The Courtroom [2022] Tribeca Review: Captivating Courtroom Drama Gets Elevated with Good Acting & Writing

The Courtroom [2022] Tribeca

Immigration and pursuit of a new life, in a new place far from home, is a massive undertaking. An alien culture, where one is considered an “alien”; where language barriers exist, and you have no one. It is here that people must trust others and go along with the flow. This belief sometimes becomes blind trust where accidents and negligence can lead to catastrophic situations that threaten one’s year’s worth of efforts. This forms the central focus of Lee Sunday Evans’ The Courtroom. It focuses on the trial of a Filipina immigrant for erratically registering to vote while not a US citizen.


A line right at the start informing audiences that The Courtroom is based on excerpts from real-life legal proceeding transcripts, only enhances the emotions exhibited by Kristen Villanueva’s Elizabeth Keathley as the audience empathizes with this “alien’s” plight. 

The primary focus of this film is Mrs. Keathley’s advocate. She is determined, assured, and composed in her arguments to the judge and the chief justices. The actress commands the screen, making one forget about the unlit black backgrounds that serve as a frame for her performance in the initial part of the offering.


Mr. Keathley is another good performer, as his balanced testimony showed his calmness in the face of adversity. However, it is Mrs. Keathley who steals the show. With a basic grasp of English, her slow, loud, and tentative responses are laced with a tinge of fright and apprehension. Her wide-eyed looks reflect this feeling of trepidation and seem to be on the verge of tears. Villanueva successfully ensures that her character seems small and timid before the mighty justice system. 

The Courtroom [2022] Tribeca

As Lee Sunday Evans adapted this off-broadway play, she ensured to keep the theatrical element (besides the expressive actors) in its cinematic presentation. To do so, Evans ensured that an unlit background (black) was present behind the gallery. Even when the advocates and the defendant proceed to the venue, they emerge from the darkness. It can be seen as similar to how performers enter the stage in a play.

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By taking the creative decision to not have flashbacks featuring the incident that led to these legal proceedings, external elements related to the defendant’s family, and no distractions whatsoever; the makers opted to keep the focus solely on the emotional turmoil of Mrs. Keathley, the lawyers, the judges, and all the dialogues. The screenplay proves crucial here as each dialogue and line of direction proves to be crucial to keep the audience engaged in this compactly set movie. It also gave weight to the film’s title.


Besides showcasing the trial and the human aspect, writer Arian Moayed touches upon the legal aspect as well. Audiences get to learn about 18USC611, the frivolous application of laws, and how the word usage and dismissal of any minor element can serve as a foot in the door technique to present a better narrative. The writer also included some elements, such as a minor distraction, to infuse some real-life elements into the film.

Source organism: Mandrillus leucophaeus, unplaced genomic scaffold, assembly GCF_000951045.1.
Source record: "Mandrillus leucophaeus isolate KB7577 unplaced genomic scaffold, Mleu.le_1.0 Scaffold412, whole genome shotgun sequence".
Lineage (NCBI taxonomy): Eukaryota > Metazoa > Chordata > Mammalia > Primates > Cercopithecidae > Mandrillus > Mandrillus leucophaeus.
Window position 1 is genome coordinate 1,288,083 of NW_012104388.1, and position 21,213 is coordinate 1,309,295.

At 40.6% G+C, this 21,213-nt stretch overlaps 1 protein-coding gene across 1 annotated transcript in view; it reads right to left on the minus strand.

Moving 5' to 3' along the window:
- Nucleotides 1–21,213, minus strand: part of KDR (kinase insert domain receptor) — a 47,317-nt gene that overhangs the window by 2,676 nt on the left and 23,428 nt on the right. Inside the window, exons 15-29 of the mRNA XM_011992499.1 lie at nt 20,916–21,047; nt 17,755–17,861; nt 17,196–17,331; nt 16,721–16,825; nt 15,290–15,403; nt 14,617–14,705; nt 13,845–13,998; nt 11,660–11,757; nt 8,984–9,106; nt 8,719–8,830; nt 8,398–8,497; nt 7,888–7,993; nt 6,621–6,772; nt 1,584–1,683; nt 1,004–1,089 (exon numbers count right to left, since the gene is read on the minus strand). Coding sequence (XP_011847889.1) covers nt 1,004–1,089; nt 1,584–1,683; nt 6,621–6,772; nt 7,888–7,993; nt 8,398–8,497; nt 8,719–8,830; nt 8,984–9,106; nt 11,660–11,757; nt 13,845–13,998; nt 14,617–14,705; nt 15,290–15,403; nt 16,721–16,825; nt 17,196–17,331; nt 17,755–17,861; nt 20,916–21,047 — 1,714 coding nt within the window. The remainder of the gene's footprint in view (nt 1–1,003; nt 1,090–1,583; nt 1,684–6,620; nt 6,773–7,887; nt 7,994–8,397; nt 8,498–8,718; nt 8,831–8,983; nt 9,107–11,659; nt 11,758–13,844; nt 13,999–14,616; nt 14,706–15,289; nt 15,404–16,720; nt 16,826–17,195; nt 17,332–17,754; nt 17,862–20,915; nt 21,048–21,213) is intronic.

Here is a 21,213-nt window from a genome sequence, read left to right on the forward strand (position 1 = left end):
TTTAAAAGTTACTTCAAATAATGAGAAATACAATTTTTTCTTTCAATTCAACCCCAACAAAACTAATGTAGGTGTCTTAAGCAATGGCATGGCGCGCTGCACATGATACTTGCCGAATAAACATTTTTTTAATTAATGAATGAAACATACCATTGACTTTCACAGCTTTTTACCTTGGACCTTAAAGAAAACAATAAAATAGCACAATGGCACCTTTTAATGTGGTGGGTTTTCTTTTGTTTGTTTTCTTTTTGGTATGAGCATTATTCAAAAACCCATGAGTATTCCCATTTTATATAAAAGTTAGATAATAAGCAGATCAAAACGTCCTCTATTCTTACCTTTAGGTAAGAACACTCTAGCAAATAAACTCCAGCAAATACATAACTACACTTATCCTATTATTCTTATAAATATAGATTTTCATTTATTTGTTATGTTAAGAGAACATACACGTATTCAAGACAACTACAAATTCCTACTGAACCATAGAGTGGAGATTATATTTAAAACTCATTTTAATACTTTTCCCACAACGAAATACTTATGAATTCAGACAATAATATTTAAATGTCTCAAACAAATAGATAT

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Cinematographer Daisy Zhou may not have had much to do apart from framing the subject bang in the center. However, one thing caught my attention in a huge way. Its execution served to display the widening of the gap between the simple speaking common person from the complex technical legal jargon. 

After having gone through the synopsis, one can understand that this courtroom is a place of dread for Elizabeth. A confused individual, she is in danger of deportation and the walls are closing in on her dream. Composer Daniel Kluger punctuates the dialogues with this haunting music that only serves to enhance Kristin Villanueva’s portrayal of a confused and accidentally misled immigrant. What’s good is that this music is subtle, and its absence proves beneficial at times. Considering the cinematic medium, the lack of music can transport audiences into the courtroom with apropos usage of diegetic sound. Evans opted to do so right at the start, set the tone well, and got me interested.

With precise emotions that evolve as time goes by and with powerfully delivered lines, The Courtroom is a captivating watch. It is a brilliant example of how well-written dialogues and exemplarily spoken content can result in an attractive display from which you will struggle to deviate your focus onto anything else. The film is proof that theater is king and we don’t need glamor to make a film stupendous.


Links: IMDb
Lee Sunday Evans
EDITOR: Cecilia Delgado
CAST: Marsha Stephanie Blake, Michael Braun, Kathleen Chalfant, Hanna Cheek, Michael Chernus, Michael Bryan French, Mick Hilgers, Linda Powell, Kristin Villanueva, BD Wong
Reubyn Coutinho

Well, it would be stating the obvious if someone proclaimed their love for films here. Why else would they be here? What would be useful, is knowing that I adore Hitchcock, Tarantino, and Nolan. I'm not averse to any type of film though as each cinematic work of art assists me in growing as a person and a cinema lover and a writer.